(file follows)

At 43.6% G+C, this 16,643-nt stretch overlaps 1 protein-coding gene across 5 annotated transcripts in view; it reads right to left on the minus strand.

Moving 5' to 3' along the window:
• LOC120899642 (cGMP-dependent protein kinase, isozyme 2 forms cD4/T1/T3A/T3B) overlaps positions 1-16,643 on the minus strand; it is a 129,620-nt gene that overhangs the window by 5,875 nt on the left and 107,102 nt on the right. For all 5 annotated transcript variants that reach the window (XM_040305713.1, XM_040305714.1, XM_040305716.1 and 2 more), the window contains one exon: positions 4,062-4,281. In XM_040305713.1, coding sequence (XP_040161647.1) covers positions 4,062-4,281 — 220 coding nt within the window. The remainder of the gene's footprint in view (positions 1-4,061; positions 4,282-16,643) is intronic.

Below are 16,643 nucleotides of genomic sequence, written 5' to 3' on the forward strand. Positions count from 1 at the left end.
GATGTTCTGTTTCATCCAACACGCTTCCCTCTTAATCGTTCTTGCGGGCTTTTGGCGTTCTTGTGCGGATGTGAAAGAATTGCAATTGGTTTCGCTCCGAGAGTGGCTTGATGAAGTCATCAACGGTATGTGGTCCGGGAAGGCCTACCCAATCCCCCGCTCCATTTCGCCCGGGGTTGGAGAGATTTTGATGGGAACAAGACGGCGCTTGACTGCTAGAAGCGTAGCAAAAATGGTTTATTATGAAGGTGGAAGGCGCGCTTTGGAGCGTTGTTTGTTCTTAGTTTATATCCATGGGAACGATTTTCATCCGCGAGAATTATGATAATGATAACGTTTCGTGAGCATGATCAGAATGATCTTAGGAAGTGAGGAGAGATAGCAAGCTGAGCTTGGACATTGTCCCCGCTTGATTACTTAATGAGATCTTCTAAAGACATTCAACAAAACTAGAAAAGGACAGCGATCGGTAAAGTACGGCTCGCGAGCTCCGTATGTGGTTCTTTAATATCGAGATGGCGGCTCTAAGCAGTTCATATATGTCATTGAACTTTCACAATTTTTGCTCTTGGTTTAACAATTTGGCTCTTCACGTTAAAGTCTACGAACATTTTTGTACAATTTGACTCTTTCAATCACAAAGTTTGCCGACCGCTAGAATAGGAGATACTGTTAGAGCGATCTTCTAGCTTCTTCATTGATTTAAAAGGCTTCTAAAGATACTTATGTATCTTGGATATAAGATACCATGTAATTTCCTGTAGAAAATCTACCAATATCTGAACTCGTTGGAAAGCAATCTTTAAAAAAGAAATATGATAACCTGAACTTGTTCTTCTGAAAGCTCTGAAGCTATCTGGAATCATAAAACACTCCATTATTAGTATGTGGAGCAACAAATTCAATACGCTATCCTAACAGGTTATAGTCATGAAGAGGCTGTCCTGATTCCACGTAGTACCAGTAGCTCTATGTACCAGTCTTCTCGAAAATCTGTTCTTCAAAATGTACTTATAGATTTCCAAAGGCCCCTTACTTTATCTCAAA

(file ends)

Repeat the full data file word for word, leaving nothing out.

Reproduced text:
At 43.6% G+C, this 16,643-nt stretch overlaps 1 protein-coding gene across 5 annotated transcripts in view; it reads right to left on the minus strand.

Moving 5' to 3' along the window:
• LOC120899642 (cGMP-dependent protein kinase, isozyme 2 forms cD4/T1/T3A/T3B) overlaps positions 1-16,643 on the minus strand; it is a 129,620-nt gene that overhangs the window by 5,875 nt on the left and 107,102 nt on the right. For all 5 annotated transcript variants that reach the window (XM_040305713.1, XM_040305714.1, XM_040305716.1 and 2 more), the window contains one exon: positions 4,062-4,281. In XM_040305713.1, coding sequence (XP_040161647.1) covers positions 4,062-4,281 — 220 coding nt within the window. The remainder of the gene's footprint in view (positions 1-4,061; positions 4,282-16,643) is intronic.

Below are 16,643 nucleotides of genomic sequence, written 5' to 3' on the forward strand. Positions count from 1 at the left end.
GATGTTCTGTTTCATCCAACACGCTTCCCTCTTAATCGTTCTTGCGGGCTTTTGGCGTTCTTGTGCGGATGTGAAAGAATTGCAATTGGTTTCGCTCCGAGAGTGGCTTGATGAAGTCATCAACGGTATGTGGTCCGGGAAGGCCTACCCAATCCCCCGCTCCATTTCGCCCGGGGTTGGAGAGATTTTGATGGGAACAAGACGGCGCTTGACTGCTAGAAGCGTAGCAAAAATGGTTTATTATGAAGGTGGAAGGCGCGCTTTGGAGCGTTGTTTGTTCTTAGTTTATATCCATGGGAACGATTTTCATCCGCGAGAATTATGATAATGATAACGTTTCGTGAGCATGATCAGAATGATCTTAGGAAGTGAGGAGAGATAGCAAGCTGAGCTTGGACATTGTCCCCGCTTGATTACTTAATGAGATCTTCTAAAGACATTCAACAAAACTAGAAAAGGACAGCGATCGGTAAAGTACGGCTCGCGAGCTCCGTATGTGGTTCTTTAATATCGAGATGGCGGCTCTAAGCAGTTCATATATGTCATTGAACTTTCACAATTTTTGCTCTTGGTTTAACAATTTGGCTCTTCACGTTAAAGTCTACGAACATTTTTGTACAATTTGACTCTTTCAATCACAAAGTTTGCCGACCGCTAGAATAGGAGATACTGTTAGAGCGATCTTCTAGCTTCTTCATTGATTTAAAAGGCTTCTAAAGATACTTATGTATCTTGGATATAAGATACCATGTAATTTCCTGTAGAAAATCTACCAATATCTGAACTCGTTGGAAAGCAATCTTTAAAAAAGAAATATGATAACCTGAACTTGTTCTTCTGAAAGCTCTGAAGCTATCTGGAATCATAAAACACTCCATTATTAGTATGTGGAGCAACAAATTCAATACGCTATCCTAACAGGTTATAGTCATGAAGAGGCTGTCCTGATTCCACGTAGTACCAGTAGCTCTATGTACCAGTCTTCTCGAAAATCTGTTCTTCAAAATGTACTTATAGATTTCCAAAGGCCCCTTACTTTATCTCAAA